Below is the background of the case of I v Finland, in which an individual, “I”, sued the Finish government in the ECHR for failing to protect her medical records.
Background of the Case:
The claimant “I” was a nurse who worked in Finland. Between 1989 and 1994 she worked on fixed terms contracts in a state/public hospital (i.e working for Finland). From 1987 onwards “I” had become a patient at the same hospital she worked at, as she had been diagnosed with HIV.
In early 1992 “I” began to suspect that her colleagues were aware that she had HIV. In the early 1990’s staff had free access to the patient lists and who was being treated by who, so it was entirely possible that they would find out.
In the summer of 1992 I confided her suspicions to her doctor in summer 1992, the hospital’s register was amended so that only the treating clinic’s personnel had access to its patients’ records. i.e a person in the Oncology unit could not see who was being treated in the HIV unit. In addition to this the applicant was re-registered under a false name, to try and hide her identity. Apparently, to further try and hide her illness she later had her identity was changed and she was given a new social security number.
In 1995 the “I” lost her job as her temporary contract was not renewed. She believed that this was because of access to her medical records 3 years earlier.
On 25 November 1996, the applicant complained to the County Administrative Board (lääninhallitus, länsstyrelsen) in Finland, requesting it to examine who had accessed her confidential patient record. F
ollowing this request, the director in charge of the hospital’s archives provided a formal statement with the County Administrative Board. The statement said that is was not possible to find out who, if anyone, had accessed the applicant’s patient record as the data system revealed only the five most recent consultations – and this was by department and not a named individual. And even this scant information was deleted when the records were returned to the archives.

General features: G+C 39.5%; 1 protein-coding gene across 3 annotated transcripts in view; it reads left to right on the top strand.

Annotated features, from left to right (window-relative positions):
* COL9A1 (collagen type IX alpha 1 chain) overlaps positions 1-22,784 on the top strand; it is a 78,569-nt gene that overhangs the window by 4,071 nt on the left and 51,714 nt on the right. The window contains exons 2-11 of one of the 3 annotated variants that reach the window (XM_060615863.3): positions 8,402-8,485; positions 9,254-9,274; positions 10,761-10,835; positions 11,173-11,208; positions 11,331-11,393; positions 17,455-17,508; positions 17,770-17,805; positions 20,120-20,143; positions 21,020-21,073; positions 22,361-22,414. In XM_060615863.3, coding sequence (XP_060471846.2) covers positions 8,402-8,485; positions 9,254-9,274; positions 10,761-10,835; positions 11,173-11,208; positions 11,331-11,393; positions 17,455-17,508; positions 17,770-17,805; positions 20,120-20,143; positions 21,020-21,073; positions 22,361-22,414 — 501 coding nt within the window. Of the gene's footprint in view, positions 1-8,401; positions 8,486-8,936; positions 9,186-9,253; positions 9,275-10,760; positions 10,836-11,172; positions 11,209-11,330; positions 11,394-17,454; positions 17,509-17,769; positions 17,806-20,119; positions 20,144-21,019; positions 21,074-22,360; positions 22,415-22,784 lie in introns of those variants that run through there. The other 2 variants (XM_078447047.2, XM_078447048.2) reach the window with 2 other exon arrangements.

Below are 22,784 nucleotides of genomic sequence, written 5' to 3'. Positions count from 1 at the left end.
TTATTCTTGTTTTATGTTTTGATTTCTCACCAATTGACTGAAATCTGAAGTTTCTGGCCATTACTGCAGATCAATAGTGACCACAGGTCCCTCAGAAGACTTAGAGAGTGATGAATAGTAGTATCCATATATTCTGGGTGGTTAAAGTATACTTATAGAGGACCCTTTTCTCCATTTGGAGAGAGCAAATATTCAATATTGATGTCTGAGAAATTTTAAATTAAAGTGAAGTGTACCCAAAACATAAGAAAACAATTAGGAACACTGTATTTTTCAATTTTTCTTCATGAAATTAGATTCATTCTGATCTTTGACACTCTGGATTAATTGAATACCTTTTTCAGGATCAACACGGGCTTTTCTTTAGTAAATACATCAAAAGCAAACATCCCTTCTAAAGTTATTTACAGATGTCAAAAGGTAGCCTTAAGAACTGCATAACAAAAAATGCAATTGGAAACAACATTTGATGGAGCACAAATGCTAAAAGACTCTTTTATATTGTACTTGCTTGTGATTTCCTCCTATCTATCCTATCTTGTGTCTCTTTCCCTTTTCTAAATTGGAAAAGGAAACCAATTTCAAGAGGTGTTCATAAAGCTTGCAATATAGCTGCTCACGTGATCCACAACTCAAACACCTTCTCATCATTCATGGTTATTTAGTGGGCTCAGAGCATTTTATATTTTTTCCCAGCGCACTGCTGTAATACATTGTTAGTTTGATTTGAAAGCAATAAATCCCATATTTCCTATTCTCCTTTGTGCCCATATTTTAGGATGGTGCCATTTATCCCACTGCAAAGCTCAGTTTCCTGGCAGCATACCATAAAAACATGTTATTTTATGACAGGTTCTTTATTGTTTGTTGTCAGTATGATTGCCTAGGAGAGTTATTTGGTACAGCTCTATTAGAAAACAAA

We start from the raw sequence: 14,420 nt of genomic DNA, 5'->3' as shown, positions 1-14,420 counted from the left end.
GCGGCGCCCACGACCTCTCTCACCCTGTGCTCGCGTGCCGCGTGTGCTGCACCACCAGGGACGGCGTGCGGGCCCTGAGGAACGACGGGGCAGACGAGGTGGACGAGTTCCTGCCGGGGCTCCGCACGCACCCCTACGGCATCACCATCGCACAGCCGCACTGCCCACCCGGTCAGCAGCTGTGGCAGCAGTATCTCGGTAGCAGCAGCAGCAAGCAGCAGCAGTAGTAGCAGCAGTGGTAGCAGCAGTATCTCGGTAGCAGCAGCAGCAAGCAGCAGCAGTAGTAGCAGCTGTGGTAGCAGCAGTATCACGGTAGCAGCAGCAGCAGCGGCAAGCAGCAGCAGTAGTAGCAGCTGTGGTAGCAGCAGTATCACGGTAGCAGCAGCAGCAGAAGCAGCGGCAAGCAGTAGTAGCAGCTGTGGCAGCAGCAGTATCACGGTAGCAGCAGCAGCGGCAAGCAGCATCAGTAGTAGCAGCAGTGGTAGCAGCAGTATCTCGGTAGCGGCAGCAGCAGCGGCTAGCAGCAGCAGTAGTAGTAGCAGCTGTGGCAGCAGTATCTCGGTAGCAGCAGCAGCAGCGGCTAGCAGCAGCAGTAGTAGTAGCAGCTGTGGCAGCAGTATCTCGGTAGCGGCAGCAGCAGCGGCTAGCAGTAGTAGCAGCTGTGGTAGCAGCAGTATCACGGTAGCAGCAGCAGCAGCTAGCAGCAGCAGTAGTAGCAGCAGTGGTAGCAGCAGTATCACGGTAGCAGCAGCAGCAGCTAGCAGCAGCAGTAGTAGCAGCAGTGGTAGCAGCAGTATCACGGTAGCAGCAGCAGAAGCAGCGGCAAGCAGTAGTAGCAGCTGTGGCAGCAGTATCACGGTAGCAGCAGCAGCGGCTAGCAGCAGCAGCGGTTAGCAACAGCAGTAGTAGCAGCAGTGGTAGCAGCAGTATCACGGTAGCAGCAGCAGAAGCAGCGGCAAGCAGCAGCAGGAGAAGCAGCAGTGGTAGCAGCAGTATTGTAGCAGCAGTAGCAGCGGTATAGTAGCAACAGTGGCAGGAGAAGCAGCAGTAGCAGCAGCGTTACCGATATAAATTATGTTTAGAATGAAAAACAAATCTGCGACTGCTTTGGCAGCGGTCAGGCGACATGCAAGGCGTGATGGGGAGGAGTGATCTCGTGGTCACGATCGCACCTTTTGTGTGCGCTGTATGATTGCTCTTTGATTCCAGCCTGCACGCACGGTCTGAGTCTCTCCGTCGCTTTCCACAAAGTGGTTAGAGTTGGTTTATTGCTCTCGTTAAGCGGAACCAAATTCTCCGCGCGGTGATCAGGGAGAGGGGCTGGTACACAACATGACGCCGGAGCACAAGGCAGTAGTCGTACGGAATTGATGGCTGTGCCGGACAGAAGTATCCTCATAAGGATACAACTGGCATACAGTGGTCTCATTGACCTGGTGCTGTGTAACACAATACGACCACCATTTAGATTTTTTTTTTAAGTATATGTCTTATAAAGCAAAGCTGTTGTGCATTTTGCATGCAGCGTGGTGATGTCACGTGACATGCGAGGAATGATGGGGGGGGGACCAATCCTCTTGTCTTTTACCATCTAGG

Following this investigation the Finnish County Administrative Board decided, on 20 October 1997, that there e should be privacy for the individual, but the records are not detailed and therefore Board concluded that it could not further rule on whether information had been viewed inappropriately.
However, it did advise the records should be changed so that access to the files is recorded in the future.
As a result of this decision by the board the hospital’s register was amended, in March 1998, so that it became possible retrospectively to identify any person who had accessed a patient record.
In 15 May 2000, the applicant “I” instituted civil proceedings against the District Health Authority (sairaanhoitopiirin kuntayhtymä, samkommunen för sjukvårdsdistriktet), which was responsible for the hospital’s patient register at the time of the incident, claiming non-pecuniary and pecuniary damage for the alleged failure to keep her patient record confidential.
On 10 April 2001, the District Court (käräjäoikeus, tingsrätten) rejected the action. The applicant then appealed to the Court of Appeal (hovioikeus, hovrätten), maintaining her claim that the hospital had not complied with the domestic law, in breach of her right to respect for her private life
On 7 March 2002, the Court of Appeal, found against the applicant and ordered her to pay costs for the respondents legal expenses for both the district court and appeals court – 2,000 and 3271 euros respectively.
Following this “I”, then applied to the Finish Supreme Court (korkein oikeus), claiming that there been a violation of her right to respect for her private life. On 23rd Decemeber 2002 the Supreme Court refused leave to appeal.
Still pursuing the case “I” applied to the ECHR and requested that her name was with held. On 20th June 2003 the president of the Chamber (Nicolas Bratza) agreed to this. On 19th January 2006 the ECHR decided that there was a case to hear.
On 17th July 2008 the court decided in favour of “I” and against Finland